A considerable amount of work has focused on learning novel face–name pairings (e.g., Carpenter & DeLosh, 2005; Helder & Shaughnessy, 2008; Landauer & Bjork, 1978; Morris, Fritz, Jackson, Nichol, & Roberts, 2005), and some mnemonic techniques have been suggested that enhance memory of specific face–name pairs (Carney, Levin, & Stackhouse, 1997; Morris et al., 2005; Neuschatz, Preston, Toglia, & Neuschatz, 2005). However, there has been surprisingly little consideration about why learning names becomes more difficult over an extended period of time, such as occurs when one attends a party. In this article, we present a brief overview of the cognitive phenomenon thought to impair learning over time, explain how this phenomenon applies to learning face–name pairings, and present a strategy for greatly enhancing the efficiency with which face–name pairings are learned over time that can easily be applied in real-world settings.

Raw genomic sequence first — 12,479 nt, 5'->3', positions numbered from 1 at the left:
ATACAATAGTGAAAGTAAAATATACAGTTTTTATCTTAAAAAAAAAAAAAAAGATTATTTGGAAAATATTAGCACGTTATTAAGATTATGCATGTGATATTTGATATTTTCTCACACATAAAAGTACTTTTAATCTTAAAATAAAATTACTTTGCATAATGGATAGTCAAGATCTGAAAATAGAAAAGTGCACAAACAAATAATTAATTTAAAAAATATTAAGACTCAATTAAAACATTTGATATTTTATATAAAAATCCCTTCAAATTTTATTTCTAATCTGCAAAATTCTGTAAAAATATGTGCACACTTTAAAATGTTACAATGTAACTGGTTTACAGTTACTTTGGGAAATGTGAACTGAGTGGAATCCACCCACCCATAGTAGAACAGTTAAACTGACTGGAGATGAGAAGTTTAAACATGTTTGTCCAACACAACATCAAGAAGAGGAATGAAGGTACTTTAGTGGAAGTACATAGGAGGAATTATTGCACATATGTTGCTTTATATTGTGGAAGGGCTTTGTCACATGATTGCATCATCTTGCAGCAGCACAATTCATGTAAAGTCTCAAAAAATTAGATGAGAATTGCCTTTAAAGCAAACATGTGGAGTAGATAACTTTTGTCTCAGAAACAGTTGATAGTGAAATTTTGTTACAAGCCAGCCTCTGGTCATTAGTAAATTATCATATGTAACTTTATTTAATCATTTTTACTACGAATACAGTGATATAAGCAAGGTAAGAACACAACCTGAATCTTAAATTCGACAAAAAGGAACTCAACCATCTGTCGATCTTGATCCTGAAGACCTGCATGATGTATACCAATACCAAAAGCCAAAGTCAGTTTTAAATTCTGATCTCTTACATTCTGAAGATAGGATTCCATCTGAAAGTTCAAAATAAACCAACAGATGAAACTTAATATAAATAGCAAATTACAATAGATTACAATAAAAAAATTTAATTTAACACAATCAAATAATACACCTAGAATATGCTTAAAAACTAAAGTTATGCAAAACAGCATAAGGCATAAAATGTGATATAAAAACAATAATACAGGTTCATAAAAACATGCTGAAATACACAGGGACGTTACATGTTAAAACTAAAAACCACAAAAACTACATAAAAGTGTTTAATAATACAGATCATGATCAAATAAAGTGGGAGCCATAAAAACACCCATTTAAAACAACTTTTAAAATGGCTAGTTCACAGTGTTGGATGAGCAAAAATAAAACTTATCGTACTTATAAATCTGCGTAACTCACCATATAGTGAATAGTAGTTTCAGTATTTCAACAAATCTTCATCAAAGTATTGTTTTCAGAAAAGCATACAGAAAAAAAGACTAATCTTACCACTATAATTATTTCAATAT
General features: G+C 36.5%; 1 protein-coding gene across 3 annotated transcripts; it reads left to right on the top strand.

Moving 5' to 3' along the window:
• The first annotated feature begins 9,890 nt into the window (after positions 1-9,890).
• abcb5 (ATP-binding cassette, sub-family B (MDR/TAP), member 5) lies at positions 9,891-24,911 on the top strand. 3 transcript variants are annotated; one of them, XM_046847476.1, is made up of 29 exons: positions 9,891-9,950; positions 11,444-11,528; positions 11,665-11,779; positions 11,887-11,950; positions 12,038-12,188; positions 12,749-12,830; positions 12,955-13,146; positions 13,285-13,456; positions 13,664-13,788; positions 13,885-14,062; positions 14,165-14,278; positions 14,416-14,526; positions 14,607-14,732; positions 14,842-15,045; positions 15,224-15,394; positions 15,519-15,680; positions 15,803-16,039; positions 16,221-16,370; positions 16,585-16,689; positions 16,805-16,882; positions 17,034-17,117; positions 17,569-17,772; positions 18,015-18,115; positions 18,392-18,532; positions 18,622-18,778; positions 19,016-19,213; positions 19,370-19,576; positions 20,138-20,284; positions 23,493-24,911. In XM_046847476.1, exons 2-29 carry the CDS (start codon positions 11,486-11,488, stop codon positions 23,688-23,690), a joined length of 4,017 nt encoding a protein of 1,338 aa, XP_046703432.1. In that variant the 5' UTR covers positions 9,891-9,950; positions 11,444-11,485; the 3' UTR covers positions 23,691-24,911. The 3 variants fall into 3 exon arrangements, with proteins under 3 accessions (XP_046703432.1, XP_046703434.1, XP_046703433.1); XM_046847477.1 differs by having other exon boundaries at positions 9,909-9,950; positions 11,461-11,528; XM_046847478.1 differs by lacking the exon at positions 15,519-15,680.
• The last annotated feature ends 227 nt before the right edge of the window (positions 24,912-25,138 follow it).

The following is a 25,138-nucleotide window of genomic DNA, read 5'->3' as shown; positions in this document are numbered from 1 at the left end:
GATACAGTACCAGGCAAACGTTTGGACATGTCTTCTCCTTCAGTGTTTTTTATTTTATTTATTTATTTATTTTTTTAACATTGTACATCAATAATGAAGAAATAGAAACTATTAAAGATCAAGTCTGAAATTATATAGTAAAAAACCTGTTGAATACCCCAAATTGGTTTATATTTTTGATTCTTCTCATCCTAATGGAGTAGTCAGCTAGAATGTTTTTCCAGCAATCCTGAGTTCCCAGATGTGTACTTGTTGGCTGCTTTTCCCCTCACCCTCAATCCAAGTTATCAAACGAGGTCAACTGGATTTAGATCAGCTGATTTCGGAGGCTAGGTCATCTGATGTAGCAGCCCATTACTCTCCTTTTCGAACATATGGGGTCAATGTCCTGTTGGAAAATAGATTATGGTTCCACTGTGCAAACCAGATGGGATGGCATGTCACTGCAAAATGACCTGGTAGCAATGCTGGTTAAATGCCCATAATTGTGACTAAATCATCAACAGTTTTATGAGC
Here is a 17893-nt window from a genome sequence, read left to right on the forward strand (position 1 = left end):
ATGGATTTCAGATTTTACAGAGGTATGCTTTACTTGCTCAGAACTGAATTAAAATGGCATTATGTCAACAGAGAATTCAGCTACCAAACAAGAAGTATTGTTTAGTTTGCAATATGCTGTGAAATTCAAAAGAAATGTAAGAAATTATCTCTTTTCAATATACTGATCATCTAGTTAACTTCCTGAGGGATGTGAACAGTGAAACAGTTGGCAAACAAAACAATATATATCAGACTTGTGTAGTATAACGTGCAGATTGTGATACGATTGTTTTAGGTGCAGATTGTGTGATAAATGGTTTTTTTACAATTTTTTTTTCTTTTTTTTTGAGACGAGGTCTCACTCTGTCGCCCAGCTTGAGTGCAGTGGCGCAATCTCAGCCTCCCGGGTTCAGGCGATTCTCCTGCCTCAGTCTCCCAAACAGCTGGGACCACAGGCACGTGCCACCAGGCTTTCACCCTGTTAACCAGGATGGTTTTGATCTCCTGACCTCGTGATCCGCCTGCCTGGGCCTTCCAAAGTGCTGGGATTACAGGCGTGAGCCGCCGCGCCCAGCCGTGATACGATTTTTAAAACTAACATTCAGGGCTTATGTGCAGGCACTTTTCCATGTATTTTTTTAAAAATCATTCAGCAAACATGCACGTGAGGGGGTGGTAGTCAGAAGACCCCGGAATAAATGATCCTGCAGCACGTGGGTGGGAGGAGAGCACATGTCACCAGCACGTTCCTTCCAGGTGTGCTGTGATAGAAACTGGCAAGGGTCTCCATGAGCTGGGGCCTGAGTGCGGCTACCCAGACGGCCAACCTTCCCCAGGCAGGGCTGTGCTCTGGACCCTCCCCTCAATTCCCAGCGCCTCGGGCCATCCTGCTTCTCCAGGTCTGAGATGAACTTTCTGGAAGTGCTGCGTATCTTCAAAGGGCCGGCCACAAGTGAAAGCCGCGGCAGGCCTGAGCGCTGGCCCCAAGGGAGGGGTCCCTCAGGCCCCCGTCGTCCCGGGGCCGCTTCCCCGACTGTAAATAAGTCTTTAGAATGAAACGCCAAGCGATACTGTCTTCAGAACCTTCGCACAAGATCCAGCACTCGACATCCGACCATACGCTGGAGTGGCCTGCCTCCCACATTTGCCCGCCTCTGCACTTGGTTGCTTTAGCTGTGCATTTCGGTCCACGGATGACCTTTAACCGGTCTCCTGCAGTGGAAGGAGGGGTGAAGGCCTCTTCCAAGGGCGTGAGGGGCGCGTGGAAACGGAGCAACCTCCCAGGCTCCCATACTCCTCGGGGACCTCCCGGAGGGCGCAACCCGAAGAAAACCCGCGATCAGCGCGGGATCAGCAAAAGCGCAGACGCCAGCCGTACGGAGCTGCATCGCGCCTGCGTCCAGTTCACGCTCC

Learning and proactive interference

Generally, the longer one is engaged in the study of a particular set of to-be-learned materials (e.g., lists of words, sets of class notes, etc.), the more difficult it becomes to learn those materials over time. This striking limitation of learning is the result of a cognitive phenomenon known as proactive interference (PI)—the interference of previously learned materials with the learning of subsequent materials. For instance, Underwood (1957) demonstrated that, when learning multiple lists of words in a prolonged study sequence, participants do not learn lists of words encountered later on in the sequence as well as lists of words encountered earlier on (see also Postman & Keppel, 1977).